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Fix It already: Nine steps that companies should take to protect you

Social media applications are displayed on a smartphone, Bangkok, Thailand, 1 August 2018
Social media applications are displayed on a smartphone, Bangkok, Thailand, 1 August 2018

Guillaume Payen/SOPA Images/LightRocket via Getty Images

This statement was originally published on eff.org on 28 February 2019.

Today we are announcing Fix It Already, a new way to show companies we're serious about the big security and privacy issues they need to fix. We are demanding fixes for different issues from nine tech companies and platforms, targeting social media companies, operating systems, and enterprise platforms on issues ranging from encryption design to retention policies.

Some of these issues stem from business decisions. Some are security holes. Some are design choices. The common thread? All of these well-known privacy and security issues have attainable fixes and an outsize impact on people's lives.

We want to see companies bring their products in line with what consumers expect and deserve. And we need to hear from you to do it. How have these problems affected you, or people you know? What risks do you face as a result? What workarounds have you used to try to make these products and platforms work for your security and privacy concerns? Head to Fix It Already and tell us - and these companies - what these issues mean to you.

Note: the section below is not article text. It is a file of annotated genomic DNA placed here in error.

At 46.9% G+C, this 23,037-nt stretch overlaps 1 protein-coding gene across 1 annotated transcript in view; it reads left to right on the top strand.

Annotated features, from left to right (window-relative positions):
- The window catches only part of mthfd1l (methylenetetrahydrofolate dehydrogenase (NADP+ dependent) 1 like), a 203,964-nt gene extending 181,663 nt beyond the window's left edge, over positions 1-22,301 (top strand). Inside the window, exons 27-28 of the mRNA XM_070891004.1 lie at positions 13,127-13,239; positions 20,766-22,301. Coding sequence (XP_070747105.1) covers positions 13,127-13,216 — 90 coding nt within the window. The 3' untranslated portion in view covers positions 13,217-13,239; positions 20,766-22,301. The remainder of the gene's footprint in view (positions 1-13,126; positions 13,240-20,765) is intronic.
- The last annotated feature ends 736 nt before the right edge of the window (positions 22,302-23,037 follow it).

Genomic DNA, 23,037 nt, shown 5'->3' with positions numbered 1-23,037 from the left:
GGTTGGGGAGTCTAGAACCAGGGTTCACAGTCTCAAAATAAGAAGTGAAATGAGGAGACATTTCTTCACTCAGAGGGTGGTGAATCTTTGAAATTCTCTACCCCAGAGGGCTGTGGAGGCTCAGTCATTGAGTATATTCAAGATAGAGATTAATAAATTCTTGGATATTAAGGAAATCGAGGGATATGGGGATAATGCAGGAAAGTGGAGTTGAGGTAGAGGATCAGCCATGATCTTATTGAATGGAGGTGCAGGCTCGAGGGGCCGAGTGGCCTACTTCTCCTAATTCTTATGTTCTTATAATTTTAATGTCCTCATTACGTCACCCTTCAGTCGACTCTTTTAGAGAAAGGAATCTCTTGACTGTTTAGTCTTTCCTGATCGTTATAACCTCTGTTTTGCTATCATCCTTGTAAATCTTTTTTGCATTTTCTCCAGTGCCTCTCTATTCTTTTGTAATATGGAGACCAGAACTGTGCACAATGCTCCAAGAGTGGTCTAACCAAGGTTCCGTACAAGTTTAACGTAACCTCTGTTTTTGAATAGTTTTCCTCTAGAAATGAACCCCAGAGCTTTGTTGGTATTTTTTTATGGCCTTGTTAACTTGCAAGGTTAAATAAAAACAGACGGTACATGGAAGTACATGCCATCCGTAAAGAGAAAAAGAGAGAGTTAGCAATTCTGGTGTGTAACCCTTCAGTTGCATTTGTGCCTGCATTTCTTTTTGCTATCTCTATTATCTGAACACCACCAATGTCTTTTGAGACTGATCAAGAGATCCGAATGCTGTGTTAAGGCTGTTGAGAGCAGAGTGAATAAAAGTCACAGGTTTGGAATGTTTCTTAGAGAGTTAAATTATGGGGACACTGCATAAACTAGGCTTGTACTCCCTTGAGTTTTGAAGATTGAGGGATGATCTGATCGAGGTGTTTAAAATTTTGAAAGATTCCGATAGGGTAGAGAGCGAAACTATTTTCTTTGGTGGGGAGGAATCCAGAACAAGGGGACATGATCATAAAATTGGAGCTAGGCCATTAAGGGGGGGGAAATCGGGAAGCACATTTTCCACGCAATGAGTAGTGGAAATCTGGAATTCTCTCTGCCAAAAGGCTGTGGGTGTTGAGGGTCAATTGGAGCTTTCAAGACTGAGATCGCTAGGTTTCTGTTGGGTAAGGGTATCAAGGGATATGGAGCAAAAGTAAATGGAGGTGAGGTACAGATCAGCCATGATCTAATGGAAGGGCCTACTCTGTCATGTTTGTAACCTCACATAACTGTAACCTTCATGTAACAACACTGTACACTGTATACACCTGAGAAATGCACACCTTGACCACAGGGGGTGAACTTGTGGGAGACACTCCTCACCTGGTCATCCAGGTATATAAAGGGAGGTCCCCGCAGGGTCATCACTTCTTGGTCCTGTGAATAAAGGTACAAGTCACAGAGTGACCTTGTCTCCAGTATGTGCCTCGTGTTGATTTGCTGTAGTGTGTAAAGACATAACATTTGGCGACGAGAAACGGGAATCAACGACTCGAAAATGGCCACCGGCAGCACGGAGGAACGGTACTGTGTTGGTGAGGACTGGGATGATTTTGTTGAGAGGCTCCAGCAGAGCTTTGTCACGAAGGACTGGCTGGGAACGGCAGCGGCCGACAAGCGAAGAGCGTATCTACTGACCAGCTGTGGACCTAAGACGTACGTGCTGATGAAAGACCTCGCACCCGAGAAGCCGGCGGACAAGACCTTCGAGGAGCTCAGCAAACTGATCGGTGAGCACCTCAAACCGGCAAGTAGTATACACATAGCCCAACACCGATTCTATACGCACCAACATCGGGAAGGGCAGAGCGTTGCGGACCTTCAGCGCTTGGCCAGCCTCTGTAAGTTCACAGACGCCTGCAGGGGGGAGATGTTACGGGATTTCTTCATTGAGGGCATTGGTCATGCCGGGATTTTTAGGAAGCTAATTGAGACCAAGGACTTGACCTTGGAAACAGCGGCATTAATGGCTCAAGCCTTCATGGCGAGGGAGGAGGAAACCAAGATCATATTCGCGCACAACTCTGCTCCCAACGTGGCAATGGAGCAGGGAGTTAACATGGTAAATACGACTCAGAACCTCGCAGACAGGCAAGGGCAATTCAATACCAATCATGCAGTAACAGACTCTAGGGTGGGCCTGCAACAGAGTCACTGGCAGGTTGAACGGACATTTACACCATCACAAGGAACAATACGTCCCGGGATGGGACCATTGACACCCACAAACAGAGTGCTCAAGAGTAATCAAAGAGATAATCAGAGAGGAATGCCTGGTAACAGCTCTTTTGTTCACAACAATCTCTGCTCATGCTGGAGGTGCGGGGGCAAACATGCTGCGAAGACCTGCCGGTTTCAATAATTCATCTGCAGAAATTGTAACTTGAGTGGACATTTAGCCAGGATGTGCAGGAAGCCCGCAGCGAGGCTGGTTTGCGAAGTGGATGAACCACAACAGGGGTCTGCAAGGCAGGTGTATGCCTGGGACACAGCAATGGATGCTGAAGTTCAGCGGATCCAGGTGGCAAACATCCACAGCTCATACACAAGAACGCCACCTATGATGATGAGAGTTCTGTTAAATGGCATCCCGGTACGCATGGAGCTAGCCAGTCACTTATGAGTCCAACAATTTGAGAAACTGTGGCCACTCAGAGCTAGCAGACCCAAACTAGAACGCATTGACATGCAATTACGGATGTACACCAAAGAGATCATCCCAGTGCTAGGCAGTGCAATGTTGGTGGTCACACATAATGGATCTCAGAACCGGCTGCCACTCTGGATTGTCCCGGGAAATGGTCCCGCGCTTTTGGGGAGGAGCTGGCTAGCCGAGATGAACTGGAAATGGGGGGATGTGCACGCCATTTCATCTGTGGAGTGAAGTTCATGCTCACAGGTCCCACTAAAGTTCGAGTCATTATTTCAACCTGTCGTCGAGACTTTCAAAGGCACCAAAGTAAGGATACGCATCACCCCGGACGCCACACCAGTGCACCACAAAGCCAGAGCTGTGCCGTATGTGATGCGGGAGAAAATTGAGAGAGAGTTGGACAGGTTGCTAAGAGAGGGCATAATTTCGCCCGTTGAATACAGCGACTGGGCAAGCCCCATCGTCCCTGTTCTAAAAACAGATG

Take Action Fix It Already

Android should let users deny and revoke apps' Internet permissions.

Apple should let users encrypt their iCloud backups.

Facebook should leave your phone number where you put it.

Slack should give free workspace administrators control over data retention.

Twitter should end-to-end encrypt direct messages.

Venmo should let users hide their friends lists.

Verizon should stop pre-installing spyware on its users' phones.

WhatsApp should get your consent before you're added to a group.

Windows 10 should let users keep their disk encryption keys to themselves.

It's 2019. We have the technology to fix these problems, and companies are running out of excuses to neglect security and privacy best practices. We hope that with a little more attention, these companies will take these issues seriously and fix them already.

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